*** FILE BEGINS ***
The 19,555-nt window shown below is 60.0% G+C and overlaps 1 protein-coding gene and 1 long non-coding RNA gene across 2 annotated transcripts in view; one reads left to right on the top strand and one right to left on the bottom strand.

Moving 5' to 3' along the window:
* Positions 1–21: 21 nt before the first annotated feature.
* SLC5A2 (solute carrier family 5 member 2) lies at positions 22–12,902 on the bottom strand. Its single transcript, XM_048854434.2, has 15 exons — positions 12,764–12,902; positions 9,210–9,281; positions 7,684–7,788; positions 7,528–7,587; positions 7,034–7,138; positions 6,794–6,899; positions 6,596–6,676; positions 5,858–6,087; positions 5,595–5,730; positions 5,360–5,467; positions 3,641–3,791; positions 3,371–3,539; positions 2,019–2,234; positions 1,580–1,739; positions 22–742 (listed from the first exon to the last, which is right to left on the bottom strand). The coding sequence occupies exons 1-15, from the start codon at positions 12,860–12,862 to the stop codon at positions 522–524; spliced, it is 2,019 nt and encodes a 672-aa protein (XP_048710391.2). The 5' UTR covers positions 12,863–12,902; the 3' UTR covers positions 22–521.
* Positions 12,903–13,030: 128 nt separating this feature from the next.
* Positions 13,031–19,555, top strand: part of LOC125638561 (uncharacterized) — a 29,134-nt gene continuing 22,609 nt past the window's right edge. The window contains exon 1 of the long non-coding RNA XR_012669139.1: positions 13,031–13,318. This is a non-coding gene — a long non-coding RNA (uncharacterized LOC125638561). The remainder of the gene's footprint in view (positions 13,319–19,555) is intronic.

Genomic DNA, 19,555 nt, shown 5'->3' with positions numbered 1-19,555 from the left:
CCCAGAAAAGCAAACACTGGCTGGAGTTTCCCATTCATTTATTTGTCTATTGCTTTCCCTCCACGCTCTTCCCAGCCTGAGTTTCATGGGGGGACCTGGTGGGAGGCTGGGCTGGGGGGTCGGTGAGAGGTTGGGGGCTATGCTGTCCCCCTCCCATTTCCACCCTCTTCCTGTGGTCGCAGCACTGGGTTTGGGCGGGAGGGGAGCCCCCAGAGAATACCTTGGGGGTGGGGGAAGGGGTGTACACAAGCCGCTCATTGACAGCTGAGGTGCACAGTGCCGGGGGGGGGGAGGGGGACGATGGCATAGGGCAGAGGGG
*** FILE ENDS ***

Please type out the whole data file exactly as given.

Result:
The 19,555-nt window shown below is 60.0% G+C and overlaps 1 protein-coding gene and 1 long non-coding RNA gene across 2 annotated transcripts in view; one reads left to right on the top strand and one right to left on the bottom strand.

Moving 5' to 3' along the window:
* Positions 1–21: 21 nt before the first annotated feature.
* SLC5A2 (solute carrier family 5 member 2) lies at positions 22–12,902 on the bottom strand. Its single transcript, XM_048854434.2, has 15 exons — positions 12,764–12,902; positions 9,210–9,281; positions 7,684–7,788; positions 7,528–7,587; positions 7,034–7,138; positions 6,794–6,899; positions 6,596–6,676; positions 5,858–6,087; positions 5,595–5,730; positions 5,360–5,467; positions 3,641–3,791; positions 3,371–3,539; positions 2,019–2,234; positions 1,580–1,739; positions 22–742 (listed from the first exon to the last, which is right to left on the bottom strand). The coding sequence occupies exons 1-15, from the start codon at positions 12,860–12,862 to the stop codon at positions 522–524; spliced, it is 2,019 nt and encodes a 672-aa protein (XP_048710391.2). The 5' UTR covers positions 12,863–12,902; the 3' UTR covers positions 22–521.
* Positions 12,903–13,030: 128 nt separating this feature from the next.
* Positions 13,031–19,555, top strand: part of LOC125638561 (uncharacterized) — a 29,134-nt gene continuing 22,609 nt past the window's right edge. The window contains exon 1 of the long non-coding RNA XR_012669139.1: positions 13,031–13,318. This is a non-coding gene — a long non-coding RNA (uncharacterized LOC125638561). The remainder of the gene's footprint in view (positions 13,319–19,555) is intronic.

Genomic DNA, 19,555 nt, shown 5'->3' with positions numbered 1-19,555 from the left:
CCCAGAAAAGCAAACACTGGCTGGAGTTTCCCATTCATTTATTTGTCTATTGCTTTCCCTCCACGCTCTTCCCAGCCTGAGTTTCATGGGGGGACCTGGTGGGAGGCTGGGCTGGGGGGTCGGTGAGAGGTTGGGGGCTATGCTGTCCCCCTCCCATTTCCACCCTCTTCCTGTGGTCGCAGCACTGGGTTTGGGCGGGAGGGGAGCCCCCAGAGAATACCTTGGGGGTGGGGGAAGGGGTGTACACAAGCCGCTCATTGACAGCTGAGGTGCACAGTGCCGGGGGGGGGGAGGGGGACGATGGCATAGGGCAGAGGGG